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FDA Under Fire For Approving Powerful New Painkiller

FDA Under Fire For Approving Powerful New Painkiller

There is no denying that we live in sensitive times, particularly when it comes to America’s opioid crisis. Hospitals, doctors and pharmacies are now on high alert as the addiction and death tolls related to the epidemic continue to rise. Amid these issues, the Federal Drug Administration (aka The FDA) is now bringing an even more powerful painkiller to the market; with a new tablet that is 1,000 more potent than morphine.

 

The new drug, called Dsuvia, will be making its way to emergency rooms soon. Though it certainly sounds threatening, the intentions behind this painkiller are good. According to reports, Dsuvia will only be available in hospitals, military medical camps and ER settings and it will be used in the most extreme numbing situations.

 

Critics, however, feel that the drug will bring with a lot of dangerous tendencies. Though Dsuvia will not be prescribed to patients, there is always the risk that it could get into the wrong hands or be smuggled out of hospitals. There are also concerns that it could be utilized on the black market and eventually turn up as a deadly street drug.

 

FDA Commissioner Scott Gottlieb explained that his team was fully aware of the issues a drug like this could create and understood the sensitivity surrounding the crisis.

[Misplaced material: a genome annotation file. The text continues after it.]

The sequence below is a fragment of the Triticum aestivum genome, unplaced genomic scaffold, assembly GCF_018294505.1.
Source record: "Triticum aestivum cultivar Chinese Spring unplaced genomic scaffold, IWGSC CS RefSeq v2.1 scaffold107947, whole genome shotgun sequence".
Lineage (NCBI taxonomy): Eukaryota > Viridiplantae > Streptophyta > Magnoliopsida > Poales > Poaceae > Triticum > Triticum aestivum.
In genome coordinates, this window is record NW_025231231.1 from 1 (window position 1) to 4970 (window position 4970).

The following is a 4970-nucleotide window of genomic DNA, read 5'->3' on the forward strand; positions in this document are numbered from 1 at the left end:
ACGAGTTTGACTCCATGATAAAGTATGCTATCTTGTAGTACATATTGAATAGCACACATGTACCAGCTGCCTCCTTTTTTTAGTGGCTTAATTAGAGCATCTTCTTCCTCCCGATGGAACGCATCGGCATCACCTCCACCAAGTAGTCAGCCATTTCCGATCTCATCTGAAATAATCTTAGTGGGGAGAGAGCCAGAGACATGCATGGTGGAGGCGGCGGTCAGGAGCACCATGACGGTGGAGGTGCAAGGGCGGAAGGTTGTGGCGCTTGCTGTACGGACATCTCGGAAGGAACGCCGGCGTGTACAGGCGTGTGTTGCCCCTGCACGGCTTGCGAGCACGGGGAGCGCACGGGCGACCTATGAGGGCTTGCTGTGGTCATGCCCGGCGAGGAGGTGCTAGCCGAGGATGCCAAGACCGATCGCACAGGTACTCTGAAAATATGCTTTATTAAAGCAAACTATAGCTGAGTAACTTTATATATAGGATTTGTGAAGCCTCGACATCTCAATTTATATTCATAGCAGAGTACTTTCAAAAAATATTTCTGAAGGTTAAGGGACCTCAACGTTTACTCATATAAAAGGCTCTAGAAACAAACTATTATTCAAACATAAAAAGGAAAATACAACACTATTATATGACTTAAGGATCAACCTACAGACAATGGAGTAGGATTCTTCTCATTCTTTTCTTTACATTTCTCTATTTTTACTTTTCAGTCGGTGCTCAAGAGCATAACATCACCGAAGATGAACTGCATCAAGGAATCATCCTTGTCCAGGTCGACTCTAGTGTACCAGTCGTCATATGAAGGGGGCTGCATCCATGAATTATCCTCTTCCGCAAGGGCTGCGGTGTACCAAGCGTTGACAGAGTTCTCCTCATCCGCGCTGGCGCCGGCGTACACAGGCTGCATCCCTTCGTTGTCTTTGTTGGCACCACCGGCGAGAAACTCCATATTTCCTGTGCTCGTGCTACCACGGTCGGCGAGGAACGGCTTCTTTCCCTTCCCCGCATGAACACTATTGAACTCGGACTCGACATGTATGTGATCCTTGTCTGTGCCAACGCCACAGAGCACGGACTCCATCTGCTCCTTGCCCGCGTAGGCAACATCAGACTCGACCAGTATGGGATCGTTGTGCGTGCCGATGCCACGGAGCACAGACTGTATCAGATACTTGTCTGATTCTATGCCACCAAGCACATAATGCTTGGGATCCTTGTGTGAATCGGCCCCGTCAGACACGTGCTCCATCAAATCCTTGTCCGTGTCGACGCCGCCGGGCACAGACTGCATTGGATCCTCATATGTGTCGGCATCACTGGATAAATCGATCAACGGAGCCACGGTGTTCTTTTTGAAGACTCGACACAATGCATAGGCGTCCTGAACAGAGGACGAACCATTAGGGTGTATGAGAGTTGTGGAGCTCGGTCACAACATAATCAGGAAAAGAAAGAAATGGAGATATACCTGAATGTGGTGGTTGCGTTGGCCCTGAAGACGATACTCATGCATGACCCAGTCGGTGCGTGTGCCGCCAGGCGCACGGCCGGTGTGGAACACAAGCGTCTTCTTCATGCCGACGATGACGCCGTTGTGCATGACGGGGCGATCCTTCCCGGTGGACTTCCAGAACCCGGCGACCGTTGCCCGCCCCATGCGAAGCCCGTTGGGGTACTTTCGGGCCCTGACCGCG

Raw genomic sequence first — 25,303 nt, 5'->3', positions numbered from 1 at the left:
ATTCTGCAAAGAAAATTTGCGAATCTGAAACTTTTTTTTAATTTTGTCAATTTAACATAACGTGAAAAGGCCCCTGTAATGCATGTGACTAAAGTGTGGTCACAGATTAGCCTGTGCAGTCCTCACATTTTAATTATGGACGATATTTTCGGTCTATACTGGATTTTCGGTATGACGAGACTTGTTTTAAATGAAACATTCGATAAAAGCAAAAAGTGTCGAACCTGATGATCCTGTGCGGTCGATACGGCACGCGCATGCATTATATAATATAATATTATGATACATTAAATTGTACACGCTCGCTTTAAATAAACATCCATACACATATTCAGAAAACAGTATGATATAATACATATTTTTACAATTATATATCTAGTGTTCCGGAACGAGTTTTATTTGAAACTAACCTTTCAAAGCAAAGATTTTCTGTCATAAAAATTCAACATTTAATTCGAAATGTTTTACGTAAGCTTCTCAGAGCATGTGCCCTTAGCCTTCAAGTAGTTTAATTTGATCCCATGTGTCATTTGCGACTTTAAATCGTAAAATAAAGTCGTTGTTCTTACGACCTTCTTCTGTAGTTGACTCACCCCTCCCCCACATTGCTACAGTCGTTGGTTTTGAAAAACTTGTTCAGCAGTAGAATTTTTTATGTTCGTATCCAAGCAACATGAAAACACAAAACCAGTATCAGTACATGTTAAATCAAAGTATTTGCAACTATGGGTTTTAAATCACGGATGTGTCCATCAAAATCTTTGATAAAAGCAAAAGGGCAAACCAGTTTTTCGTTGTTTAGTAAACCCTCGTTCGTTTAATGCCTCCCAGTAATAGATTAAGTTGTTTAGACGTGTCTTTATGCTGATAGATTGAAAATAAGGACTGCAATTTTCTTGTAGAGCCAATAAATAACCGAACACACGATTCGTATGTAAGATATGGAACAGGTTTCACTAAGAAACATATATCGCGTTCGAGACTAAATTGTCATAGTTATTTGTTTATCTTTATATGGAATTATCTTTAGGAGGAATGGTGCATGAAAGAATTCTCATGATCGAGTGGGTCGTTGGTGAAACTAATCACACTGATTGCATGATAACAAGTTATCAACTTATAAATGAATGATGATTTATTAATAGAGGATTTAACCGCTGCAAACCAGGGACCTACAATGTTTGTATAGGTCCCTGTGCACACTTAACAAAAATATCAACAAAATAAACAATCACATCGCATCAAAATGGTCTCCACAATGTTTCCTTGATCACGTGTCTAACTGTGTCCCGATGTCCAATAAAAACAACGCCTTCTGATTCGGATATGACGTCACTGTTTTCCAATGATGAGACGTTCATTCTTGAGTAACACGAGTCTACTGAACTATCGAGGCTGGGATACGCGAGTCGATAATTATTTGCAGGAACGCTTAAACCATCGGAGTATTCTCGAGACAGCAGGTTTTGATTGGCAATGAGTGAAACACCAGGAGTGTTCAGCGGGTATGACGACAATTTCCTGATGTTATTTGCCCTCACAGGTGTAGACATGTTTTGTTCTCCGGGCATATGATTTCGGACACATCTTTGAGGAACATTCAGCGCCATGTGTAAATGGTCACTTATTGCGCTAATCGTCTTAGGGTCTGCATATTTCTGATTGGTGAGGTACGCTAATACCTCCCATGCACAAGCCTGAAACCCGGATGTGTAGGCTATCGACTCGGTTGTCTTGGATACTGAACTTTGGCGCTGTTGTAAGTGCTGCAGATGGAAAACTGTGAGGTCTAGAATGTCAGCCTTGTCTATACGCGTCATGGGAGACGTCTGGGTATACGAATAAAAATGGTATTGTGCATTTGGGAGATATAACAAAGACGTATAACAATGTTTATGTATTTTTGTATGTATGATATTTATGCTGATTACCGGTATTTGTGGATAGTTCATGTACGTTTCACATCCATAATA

“Let me start by saying, very tight restrictions will be placed on Dsuvia,” Gottlieb stated. “It cannot be dispensed to patients for home use and should not be used for more than 72 hours. And it should only be administered by a health care provider using a single-dose applicator. That means it won’t be available at retail pharmacies for patients to take home.”

 

Gottlieb went on to emphasize how a drug like this could be very beneficial for soldiers in combat; stating that this pill could replace the need for intravenous painkillers (which are not always readily available on a battlefield).

 

Even when administered in a professional setting though, warnings were already issued for the drug. Serious side effects to Dsuvia could include extreme tiredness, breathing problems, comas and possibly death. And, for the record, it is considered to be 10 times stronger than fentanyl.

 

With that in mind, several high profile critics have voiced their opinions. Democratic Senator Ed Markey had previously urged the FDA not to approve Dsuvia, particularly when considering the addiction climate.

 

“Though I can understand that it has its positive qualities, this is an opioid that is a thousand times more powerful than morphine,” Markey told the press. “Thus, it is a thousand times more likely to be abused and a thousand times more likely to kill.”

 

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